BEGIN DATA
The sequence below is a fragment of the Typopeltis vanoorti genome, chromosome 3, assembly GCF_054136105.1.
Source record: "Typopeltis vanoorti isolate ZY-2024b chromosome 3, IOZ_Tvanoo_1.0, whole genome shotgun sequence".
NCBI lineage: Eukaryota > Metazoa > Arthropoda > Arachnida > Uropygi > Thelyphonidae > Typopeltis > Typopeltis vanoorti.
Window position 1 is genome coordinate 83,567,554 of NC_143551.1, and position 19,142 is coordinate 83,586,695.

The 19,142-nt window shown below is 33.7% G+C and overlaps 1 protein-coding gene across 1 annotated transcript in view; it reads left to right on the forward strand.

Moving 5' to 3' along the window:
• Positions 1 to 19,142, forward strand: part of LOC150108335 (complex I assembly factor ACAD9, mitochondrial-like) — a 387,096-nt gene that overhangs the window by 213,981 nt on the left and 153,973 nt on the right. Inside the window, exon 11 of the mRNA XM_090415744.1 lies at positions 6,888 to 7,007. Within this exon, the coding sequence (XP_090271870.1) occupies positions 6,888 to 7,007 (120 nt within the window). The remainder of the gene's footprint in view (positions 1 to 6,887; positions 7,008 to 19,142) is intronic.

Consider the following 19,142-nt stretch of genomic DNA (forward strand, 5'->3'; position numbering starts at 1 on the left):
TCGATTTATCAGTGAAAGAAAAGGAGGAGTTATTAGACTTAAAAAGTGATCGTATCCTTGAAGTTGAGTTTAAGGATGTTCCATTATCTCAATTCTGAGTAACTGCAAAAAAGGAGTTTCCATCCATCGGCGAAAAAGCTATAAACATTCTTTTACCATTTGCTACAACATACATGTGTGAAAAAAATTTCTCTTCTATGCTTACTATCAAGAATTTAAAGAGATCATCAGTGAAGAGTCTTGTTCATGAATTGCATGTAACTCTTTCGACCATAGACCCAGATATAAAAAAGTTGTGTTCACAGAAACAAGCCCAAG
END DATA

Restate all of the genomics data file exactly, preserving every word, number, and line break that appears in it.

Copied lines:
The sequence below is a fragment of the Typopeltis vanoorti genome, chromosome 3, assembly GCF_054136105.1.
Source record: "Typopeltis vanoorti isolate ZY-2024b chromosome 3, IOZ_Tvanoo_1.0, whole genome shotgun sequence".
NCBI lineage: Eukaryota > Metazoa > Arthropoda > Arachnida > Uropygi > Thelyphonidae > Typopeltis > Typopeltis vanoorti.
Window position 1 is genome coordinate 83,567,554 of NC_143551.1, and position 19,142 is coordinate 83,586,695.

The 19,142-nt window shown below is 33.7% G+C and overlaps 1 protein-coding gene across 1 annotated transcript in view; it reads left to right on the forward strand.

Moving 5' to 3' along the window:
• Positions 1 to 19,142, forward strand: part of LOC150108335 (complex I assembly factor ACAD9, mitochondrial-like) — a 387,096-nt gene that overhangs the window by 213,981 nt on the left and 153,973 nt on the right. Inside the window, exon 11 of the mRNA XM_090415744.1 lies at positions 6,888 to 7,007. Within this exon, the coding sequence (XP_090271870.1) occupies positions 6,888 to 7,007 (120 nt within the window). The remainder of the gene's footprint in view (positions 1 to 6,887; positions 7,008 to 19,142) is intronic.

Consider the following 19,142-nt stretch of genomic DNA (forward strand, 5'->3'; position numbering starts at 1 on the left):
TCGATTTATCAGTGAAAGAAAAGGAGGAGTTATTAGACTTAAAAAGTGATCGTATCCTTGAAGTTGAGTTTAAGGATGTTCCATTATCTCAATTCTGAGTAACTGCAAAAAAGGAGTTTCCATCCATCGGCGAAAAAGCTATAAACATTCTTTTACCATTTGCTACAACATACATGTGTGAAAAAAATTTCTCTTCTATGCTTACTATCAAGAATTTAAAGAGATCATCAGTGAAGAGTCTTGTTCATGAATTGCATGTAACTCTTTCGACCATAGACCCAGATATAAAAAAGTTGTGTTCACAGAAACAAGCCCAAG